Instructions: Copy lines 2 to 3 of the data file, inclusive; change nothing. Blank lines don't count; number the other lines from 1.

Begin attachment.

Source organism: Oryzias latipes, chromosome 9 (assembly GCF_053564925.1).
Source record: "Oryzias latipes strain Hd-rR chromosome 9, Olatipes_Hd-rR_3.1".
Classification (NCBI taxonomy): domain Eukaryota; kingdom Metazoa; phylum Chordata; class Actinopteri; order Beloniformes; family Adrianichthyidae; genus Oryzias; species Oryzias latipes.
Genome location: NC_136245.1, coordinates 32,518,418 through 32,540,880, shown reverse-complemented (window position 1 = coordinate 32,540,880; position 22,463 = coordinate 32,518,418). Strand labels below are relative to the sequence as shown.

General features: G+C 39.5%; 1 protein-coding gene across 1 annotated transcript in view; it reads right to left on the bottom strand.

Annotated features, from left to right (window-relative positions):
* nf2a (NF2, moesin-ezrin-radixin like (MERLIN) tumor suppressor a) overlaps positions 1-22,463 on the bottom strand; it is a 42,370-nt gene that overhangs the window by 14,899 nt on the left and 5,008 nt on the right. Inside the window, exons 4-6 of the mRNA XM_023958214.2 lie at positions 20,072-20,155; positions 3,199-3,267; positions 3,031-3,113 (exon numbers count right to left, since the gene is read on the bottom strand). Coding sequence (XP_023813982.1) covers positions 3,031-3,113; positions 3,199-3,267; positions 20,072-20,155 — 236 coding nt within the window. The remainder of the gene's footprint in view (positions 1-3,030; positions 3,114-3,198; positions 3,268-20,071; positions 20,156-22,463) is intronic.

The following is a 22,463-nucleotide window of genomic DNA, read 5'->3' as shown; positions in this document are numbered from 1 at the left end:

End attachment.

Source record: "Oryzias latipes strain Hd-rR chromosome 9, Olatipes_Hd-rR_3.1".
Classification (NCBI taxonomy): domain Eukaryota; kingdom Metazoa; phylum Chordata; class Actinopteri; order Beloniformes; family Adrianichthyidae; genus Oryzias; species Oryzias latipes.